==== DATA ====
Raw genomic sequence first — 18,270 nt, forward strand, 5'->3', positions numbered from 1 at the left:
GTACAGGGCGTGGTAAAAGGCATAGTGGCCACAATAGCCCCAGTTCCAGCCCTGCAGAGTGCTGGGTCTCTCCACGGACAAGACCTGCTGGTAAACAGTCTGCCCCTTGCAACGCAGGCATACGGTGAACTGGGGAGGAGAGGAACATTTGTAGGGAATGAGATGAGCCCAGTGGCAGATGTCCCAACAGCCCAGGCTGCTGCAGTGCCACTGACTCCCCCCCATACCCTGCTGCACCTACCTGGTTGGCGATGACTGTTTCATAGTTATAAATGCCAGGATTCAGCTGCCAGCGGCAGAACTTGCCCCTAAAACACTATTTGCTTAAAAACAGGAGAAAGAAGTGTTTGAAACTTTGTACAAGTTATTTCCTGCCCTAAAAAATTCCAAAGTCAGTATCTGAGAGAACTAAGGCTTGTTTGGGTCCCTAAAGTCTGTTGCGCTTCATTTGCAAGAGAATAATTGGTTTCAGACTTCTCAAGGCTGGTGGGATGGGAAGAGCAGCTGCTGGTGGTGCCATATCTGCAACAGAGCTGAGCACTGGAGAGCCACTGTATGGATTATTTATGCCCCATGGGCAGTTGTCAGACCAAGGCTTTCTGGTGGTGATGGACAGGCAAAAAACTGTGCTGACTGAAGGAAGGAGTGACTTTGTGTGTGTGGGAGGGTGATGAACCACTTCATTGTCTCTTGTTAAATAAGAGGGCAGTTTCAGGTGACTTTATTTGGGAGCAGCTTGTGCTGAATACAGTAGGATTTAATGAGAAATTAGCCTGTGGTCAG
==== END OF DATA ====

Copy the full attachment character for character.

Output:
Raw genomic sequence first — 18,270 nt, forward strand, 5'->3', positions numbered from 1 at the left:
GTACAGGGCGTGGTAAAAGGCATAGTGGCCACAATAGCCCCAGTTCCAGCCCTGCAGAGTGCTGGGTCTCTCCACGGACAAGACCTGCTGGTAAACAGTCTGCCCCTTGCAACGCAGGCATACGGTGAACTGGGGAGGAGAGGAACATTTGTAGGGAATGAGATGAGCCCAGTGGCAGATGTCCCAACAGCCCAGGCTGCTGCAGTGCCACTGACTCCCCCCCATACCCTGCTGCACCTACCTGGTTGGCGATGACTGTTTCATAGTTATAAATGCCAGGATTCAGCTGCCAGCGGCAGAACTTGCCCCTAAAACACTATTTGCTTAAAAACAGGAGAAAGAAGTGTTTGAAACTTTGTACAAGTTATTTCCTGCCCTAAAAAATTCCAAAGTCAGTATCTGAGAGAACTAAGGCTTGTTTGGGTCCCTAAAGTCTGTTGCGCTTCATTTGCAAGAGAATAATTGGTTTCAGACTTCTCAAGGCTGGTGGGATGGGAAGAGCAGCTGCTGGTGGTGCCATATCTGCAACAGAGCTGAGCACTGGAGAGCCACTGTATGGATTATTTATGCCCCATGGGCAGTTGTCAGACCAAGGCTTTCTGGTGGTGATGGACAGGCAAAAAACTGTGCTGACTGAAGGAAGGAGTGACTTTGTGTGTGTGGGAGGGTGATGAACCACTTCATTGTCTCTTGTTAAATAAGAGGGCAGTTTCAGGTGACTTTATTTGGGAGCAGCTTGTGCTGAATACAGTAGGATTTAATGAGAAATTAGCCTGTGGTCAG